Discussion about potential rival ice cream stores on Telegraph Ave. consumed nearly two hours of the Berkeley City Council meeting on Tuesday night, with supporters of the two retailers crowding the chamber. For the first public hearing on the city’s budget for fiscal years 2014 and 2015, and comments on the citywide work plan for FY2014? Less than an hour in a council chamber emptied of the public, but with every city department head in attendance.
But despite the apparent lack of public interest, a lively debate sprung up among council members about how the city should be using technology.
“We’ve cut our employees and we’ve cut our days of work and we’ve been able to maintain core services very well,” said Councilmember Susan Wengraf. “But as we continue to cut and try to be more effective we have to pay more attention to our technology department. This is basically the circulation system of the entire city. The key to becoming more effective in the future is to implement better use of the Internet and to get more efficient programs for whatever the city has to do.” … Continue reading »
Raised fees for a number of city services were agreed on Tuesday night by the City Council with relatively little debate and no public comments. Dog licenses will at least double: from $7.50 to $15 for a one-year altered dog licence and from $18 to $40 for a three-year altered dog license. Fees for animal adoptions from the city shelter are also going up.
Kate O’Connor, manager, Animal Care Services, said that her department estimated there were about 40,000 dogs in Berkeley. In FY12, 1,722 animal permits were issued (virtually all for dogs — she said only two cat licenses were issued). O’Connor’s estimate was that 20-25% of Berkeley’s dogs are licensed, which Councilmember Laurie Capitelli pointed out is probably an overestimate given the number of issued licenses. … Continue reading »
Two separate groups of medical staff have gone out on strike in Berkeley.
For the ninth time in two years, a significant number of Sutter Health nurses, including many who work at Alta Bates in Berkeley, have walked out, this time for seven days, protesting what they say are highly unreasonable contract demands by their employer, as well as what they see are its attempt to “bust the union.”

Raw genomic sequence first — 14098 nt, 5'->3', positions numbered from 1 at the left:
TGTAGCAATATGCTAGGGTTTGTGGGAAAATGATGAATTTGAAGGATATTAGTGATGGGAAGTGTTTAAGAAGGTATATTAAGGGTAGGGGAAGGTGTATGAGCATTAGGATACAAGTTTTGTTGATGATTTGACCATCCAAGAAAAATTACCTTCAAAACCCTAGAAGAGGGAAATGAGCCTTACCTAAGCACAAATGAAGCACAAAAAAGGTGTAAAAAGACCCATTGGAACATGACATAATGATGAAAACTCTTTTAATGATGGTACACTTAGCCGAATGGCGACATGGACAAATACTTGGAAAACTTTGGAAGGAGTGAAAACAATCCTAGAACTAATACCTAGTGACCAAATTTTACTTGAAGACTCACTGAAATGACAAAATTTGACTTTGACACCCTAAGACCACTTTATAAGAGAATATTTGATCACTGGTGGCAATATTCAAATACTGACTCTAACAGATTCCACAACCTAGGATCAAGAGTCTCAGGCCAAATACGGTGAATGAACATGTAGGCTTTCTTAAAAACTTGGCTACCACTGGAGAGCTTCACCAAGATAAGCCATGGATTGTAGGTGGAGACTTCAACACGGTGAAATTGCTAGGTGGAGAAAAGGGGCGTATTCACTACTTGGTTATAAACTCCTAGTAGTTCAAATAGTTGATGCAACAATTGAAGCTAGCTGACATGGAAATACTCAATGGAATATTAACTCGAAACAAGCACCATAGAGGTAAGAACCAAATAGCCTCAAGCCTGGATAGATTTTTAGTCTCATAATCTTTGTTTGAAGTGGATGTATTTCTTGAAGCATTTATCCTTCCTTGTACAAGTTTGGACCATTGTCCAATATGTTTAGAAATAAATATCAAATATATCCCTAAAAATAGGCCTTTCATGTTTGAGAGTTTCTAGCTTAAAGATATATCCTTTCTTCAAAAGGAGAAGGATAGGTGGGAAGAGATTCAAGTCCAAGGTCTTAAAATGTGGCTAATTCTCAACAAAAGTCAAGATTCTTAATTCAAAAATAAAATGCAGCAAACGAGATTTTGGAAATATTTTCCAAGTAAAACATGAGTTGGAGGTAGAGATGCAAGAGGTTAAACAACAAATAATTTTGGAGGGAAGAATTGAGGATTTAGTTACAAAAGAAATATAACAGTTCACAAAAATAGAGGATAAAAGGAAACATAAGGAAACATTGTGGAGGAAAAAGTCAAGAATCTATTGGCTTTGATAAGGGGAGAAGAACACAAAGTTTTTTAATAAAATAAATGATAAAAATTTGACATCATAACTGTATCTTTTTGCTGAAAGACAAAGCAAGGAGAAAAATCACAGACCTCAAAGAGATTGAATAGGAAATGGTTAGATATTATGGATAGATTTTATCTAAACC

Meanwhile, AFSCME’s patient care and service workers at five UC medical centers, as well as the UC Berkeley Student Health Center, went on a two-day strike yesterday. Health care professionals who are members of UPTE-CWA agreed to go on a one-day sympathy strike yesterday to show their support for their AFSCME colleagues.
Nurses began the 7-day strike at five East Bay Sutter hospitals on Friday May 16, and expect to return to work on Friday this week. The walkout affects more than 3,100 registered nurses (RNs) as well as respiratory, X-ray and other technicians, at Alta Bates Summit facilities in Berkeley and Oakland, Eden Medical Center in Castro Valley, and Sutter Delta in Antioch, according to the the California Nurses Association/National Nurses United. … Continue reading »
The Berkeley High School Ultimate Frisbee team were crowned State Champions this past weekend after competing in the California State Championship tournament in San Luis Obispo.
The BHS team, known as Coup, beat the nine-time winners from Alameda in the finals 11-6, which puts them at 18-3 on the season and ranked 13th in the nation.
The team now move on to the Western United States Championships in Corvallis, Oregon, on June 1-2, and hope to bring home another victory as they faces off against powerhouse rivals from across the western United States. … Continue reading »
WHAT’S IN A NAME? A sign declaring “Berserkeley” announces Gilman District, being developed just south of Gilman on 10th, adjacent to the relocated Office Depot and across from the proposed Whole Foods Market. [Update: the developer clarifies that the marketing sign with Berserkeley is not the name of the development. It will be Gilman District.]